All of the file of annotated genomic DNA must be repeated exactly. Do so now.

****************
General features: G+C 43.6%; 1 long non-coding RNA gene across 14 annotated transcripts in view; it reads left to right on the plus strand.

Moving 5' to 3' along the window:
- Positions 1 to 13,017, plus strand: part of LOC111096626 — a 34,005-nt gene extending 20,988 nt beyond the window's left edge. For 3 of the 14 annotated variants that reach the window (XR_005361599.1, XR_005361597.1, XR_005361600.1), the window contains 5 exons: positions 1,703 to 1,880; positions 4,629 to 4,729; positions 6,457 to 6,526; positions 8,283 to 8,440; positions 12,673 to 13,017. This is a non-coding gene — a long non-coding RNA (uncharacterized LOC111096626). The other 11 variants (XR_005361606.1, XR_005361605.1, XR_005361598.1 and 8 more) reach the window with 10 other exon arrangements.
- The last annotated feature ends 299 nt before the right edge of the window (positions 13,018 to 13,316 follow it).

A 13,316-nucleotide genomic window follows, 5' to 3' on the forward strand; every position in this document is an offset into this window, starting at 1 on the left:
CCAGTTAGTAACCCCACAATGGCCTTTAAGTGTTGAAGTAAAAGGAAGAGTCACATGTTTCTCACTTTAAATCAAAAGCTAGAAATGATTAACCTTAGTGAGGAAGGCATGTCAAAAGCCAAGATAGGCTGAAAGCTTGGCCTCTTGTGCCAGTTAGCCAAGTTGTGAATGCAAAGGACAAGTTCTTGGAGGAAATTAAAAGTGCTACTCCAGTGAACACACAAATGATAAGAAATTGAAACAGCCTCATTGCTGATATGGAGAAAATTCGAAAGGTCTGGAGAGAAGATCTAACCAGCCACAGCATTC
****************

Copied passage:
General features: G+C 43.6%; 1 long non-coding RNA gene across 14 annotated transcripts in view; it reads left to right on the plus strand.

Moving 5' to 3' along the window:
- Positions 1 to 13,017, plus strand: part of LOC111096626 — a 34,005-nt gene extending 20,988 nt beyond the window's left edge. For 3 of the 14 annotated variants that reach the window (XR_005361599.1, XR_005361597.1, XR_005361600.1), the window contains 5 exons: positions 1,703 to 1,880; positions 4,629 to 4,729; positions 6,457 to 6,526; positions 8,283 to 8,440; positions 12,673 to 13,017. This is a non-coding gene — a long non-coding RNA (uncharacterized LOC111096626). The other 11 variants (XR_005361606.1, XR_005361605.1, XR_005361598.1 and 8 more) reach the window with 10 other exon arrangements.
- The last annotated feature ends 299 nt before the right edge of the window (positions 13,018 to 13,316 follow it).

A 13,316-nucleotide genomic window follows, 5' to 3' on the forward strand; every position in this document is an offset into this window, starting at 1 on the left:
CCAGTTAGTAACCCCACAATGGCCTTTAAGTGTTGAAGTAAAAGGAAGAGTCACATGTTTCTCACTTTAAATCAAAAGCTAGAAATGATTAACCTTAGTGAGGAAGGCATGTCAAAAGCCAAGATAGGCTGAAAGCTTGGCCTCTTGTGCCAGTTAGCCAAGTTGTGAATGCAAAGGACAAGTTCTTGGAGGAAATTAAAAGTGCTACTCCAGTGAACACACAAATGATAAGAAATTGAAACAGCCTCATTGCTGATATGGAGAAAATTCGAAAGGTCTGGAGAGAAGATCTAACCAGCCACAGCATTC